I did it this way because it shows a sequence of fifths.

Play the names of the three major keys in order, ascending. That is, play the note F, then play the next C higher than F, then play the next G higher than C. Can you hear that each note is a perfect fifth higher than the previous one? Count the semitones from one note to the next: you should get 7, the number of semitones in a perfect fifth. Write these three notes on staff paper: can you see the fifths (remember that a fifth written out is two line notes with a line in between, or two space notes with a space in between).

Incidentally, the "name" note of a key is called its "tonic". So the tonic of the key of C major is C; the tonic of the key of A minor is A, and so on. Each note in a key has a special name, but I'm going to introduce them slowly, only as needed to simplify discussion.

Do the same thing with the three minor keys: D minor, A minor, E minor. Notice the pattern of a perfect fifth from one tonic to the next: listening, looking at the keyboard, and written out in notation.

Starting the circle of fifths

The following looks long because one picture is worth a thousand words, and these are the thousand words: you get to draw the picture.

Take a piece of staff paper and draw a treble clef on one of the staffs and a bass clef on the staff underneath. (It's OK if they're messy; if you're interested I can post instructions for how to learn to draw elegant clefs later.). Draw bar lines to make three measures. (I can't remember: in England do you usually call these measures or bars?)

In the first measure draw the one flat key signature for the treble and bass clef. Do you remember where the flat goes? It goes on B in both clefs, but that's s different line in the bass vs. the treble clef. Check Alfred's if you're not sure.

Above the measure write the name of the major key that goes with this key signature: F major. You can abbreviate it by just writing a capital F if you like.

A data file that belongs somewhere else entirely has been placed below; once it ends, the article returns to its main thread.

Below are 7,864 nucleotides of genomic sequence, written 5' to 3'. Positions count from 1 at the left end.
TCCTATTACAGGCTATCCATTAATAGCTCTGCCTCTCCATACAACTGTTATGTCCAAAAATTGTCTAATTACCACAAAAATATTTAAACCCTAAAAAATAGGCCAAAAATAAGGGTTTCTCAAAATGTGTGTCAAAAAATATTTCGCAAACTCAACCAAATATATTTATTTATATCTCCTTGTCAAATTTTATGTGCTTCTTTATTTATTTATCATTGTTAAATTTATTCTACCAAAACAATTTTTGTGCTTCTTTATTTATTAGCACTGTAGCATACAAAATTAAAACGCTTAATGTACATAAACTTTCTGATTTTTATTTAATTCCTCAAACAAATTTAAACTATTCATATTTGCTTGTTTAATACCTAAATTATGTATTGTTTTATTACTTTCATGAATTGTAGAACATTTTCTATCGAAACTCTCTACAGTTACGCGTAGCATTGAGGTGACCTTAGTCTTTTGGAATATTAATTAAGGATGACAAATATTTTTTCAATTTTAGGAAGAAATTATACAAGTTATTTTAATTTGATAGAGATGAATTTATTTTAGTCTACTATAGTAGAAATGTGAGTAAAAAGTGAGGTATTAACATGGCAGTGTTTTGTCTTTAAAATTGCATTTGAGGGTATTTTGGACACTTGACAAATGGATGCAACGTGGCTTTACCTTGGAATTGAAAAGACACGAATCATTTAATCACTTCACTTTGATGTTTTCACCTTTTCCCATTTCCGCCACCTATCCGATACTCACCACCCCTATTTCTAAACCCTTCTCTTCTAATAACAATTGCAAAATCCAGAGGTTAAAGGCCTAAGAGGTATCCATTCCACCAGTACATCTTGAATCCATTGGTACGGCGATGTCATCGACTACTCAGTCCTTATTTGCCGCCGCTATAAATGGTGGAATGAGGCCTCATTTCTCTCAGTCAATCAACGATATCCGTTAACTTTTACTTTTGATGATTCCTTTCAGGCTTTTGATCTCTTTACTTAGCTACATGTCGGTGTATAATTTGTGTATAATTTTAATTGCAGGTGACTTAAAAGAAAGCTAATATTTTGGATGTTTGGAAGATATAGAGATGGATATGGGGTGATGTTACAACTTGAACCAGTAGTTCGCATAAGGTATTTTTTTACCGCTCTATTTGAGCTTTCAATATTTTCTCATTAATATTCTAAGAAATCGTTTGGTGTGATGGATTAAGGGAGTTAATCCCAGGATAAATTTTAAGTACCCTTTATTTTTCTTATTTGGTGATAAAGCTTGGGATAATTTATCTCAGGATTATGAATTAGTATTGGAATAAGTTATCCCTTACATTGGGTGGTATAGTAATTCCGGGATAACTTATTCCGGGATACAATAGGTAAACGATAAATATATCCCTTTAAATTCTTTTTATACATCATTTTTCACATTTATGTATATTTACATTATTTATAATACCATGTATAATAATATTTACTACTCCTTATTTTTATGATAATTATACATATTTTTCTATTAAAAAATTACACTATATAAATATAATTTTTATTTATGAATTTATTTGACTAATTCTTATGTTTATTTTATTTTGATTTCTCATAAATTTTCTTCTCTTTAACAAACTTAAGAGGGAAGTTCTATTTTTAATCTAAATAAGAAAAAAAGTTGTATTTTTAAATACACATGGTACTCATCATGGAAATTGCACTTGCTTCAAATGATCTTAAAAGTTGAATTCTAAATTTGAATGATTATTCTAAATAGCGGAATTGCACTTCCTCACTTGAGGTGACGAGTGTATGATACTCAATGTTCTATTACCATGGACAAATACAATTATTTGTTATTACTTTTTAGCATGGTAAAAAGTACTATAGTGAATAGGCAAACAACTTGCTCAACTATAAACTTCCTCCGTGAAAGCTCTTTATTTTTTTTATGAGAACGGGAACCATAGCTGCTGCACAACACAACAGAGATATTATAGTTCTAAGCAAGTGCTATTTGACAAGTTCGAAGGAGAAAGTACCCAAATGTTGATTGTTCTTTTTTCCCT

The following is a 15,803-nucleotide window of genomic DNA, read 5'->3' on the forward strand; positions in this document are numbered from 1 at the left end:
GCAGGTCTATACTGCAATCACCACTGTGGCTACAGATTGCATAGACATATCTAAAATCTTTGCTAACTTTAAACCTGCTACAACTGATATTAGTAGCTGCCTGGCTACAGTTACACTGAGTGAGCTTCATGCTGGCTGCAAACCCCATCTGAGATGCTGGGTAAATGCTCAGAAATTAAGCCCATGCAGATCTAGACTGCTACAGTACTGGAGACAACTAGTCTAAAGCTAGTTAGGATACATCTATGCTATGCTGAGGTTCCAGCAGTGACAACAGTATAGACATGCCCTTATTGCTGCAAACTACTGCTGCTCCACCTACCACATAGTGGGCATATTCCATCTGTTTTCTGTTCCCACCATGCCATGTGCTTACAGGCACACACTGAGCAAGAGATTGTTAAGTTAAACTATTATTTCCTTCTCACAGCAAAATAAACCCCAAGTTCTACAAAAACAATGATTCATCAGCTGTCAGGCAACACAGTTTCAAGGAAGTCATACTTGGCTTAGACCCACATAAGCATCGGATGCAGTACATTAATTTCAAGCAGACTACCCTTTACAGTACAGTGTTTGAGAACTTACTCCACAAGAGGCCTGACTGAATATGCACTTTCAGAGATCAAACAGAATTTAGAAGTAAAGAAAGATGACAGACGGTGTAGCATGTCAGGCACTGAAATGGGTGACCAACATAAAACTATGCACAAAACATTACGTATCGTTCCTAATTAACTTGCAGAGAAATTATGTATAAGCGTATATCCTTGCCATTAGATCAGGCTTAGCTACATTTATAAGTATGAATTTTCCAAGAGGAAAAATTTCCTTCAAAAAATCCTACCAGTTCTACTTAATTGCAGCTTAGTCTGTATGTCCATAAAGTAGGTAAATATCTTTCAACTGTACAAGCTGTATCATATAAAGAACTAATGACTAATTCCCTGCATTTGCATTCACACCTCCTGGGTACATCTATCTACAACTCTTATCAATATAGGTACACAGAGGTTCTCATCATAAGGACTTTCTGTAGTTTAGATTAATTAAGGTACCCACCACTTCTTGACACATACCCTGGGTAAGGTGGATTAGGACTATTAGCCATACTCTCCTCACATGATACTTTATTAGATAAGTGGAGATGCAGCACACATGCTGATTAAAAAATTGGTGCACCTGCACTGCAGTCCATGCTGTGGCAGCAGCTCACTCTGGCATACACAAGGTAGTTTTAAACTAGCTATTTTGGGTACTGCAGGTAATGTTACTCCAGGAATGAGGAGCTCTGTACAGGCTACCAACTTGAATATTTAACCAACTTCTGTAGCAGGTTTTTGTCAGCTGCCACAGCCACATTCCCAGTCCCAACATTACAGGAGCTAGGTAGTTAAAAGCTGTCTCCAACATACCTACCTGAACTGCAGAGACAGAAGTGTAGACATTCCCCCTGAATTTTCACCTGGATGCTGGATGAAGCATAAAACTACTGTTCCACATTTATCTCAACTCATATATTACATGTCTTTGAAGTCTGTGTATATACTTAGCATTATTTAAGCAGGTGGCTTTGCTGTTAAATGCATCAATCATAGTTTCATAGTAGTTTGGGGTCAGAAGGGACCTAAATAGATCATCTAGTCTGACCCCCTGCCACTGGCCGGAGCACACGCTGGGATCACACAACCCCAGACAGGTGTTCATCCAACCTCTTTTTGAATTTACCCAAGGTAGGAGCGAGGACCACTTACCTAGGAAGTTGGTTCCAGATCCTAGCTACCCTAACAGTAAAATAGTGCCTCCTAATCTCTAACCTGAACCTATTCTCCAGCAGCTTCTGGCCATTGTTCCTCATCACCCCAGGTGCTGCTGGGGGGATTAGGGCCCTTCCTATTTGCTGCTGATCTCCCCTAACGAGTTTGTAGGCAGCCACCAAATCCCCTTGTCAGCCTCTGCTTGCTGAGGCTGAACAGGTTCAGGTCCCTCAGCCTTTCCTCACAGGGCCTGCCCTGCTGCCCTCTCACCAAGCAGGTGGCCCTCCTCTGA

Below the measure write name of the minor key that goes with this key signature: D minor. You can abbreviate it if you like in one of two ways: either Dm (capital D, and then the lower case m stands for minor), or by just writing a lower case d (lower case letters also stand for minor).

For the next measure, this is for the key signature with no sharps and flats. So don't write anything in it. Above it write the name of its major key. Below it write the name of its minor key.

For the third measure, draw the one sharp key signature in the bass and treble clef. Do you remember where it goes? Check Alfred's if unsure. Remember bass and treble clef indicate that the same note is shared, but in different locations. Write the name of the major key above and the name of the minor key below.

Congratulations! You now have your own personal copy of part of the chart of key signatures, arranged according to the circle of fifths.

I'll try to post a picture of what this looks like tomorrow.
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#2138805 - 08/25/13 02:28 PM Re: Got totally stuck, need help [Re: Shey]
PianoStudent88 Offline
3000 Post Club Member

Registered: 06/16/11
Posts: 3181
Loc: Maine
Originally Posted By: Shey
PS88, thank you for the guidelines, all very clearly explained. I really think the more I play a scale the more I understand, if that makes any sense. Maybe that's what the learning is.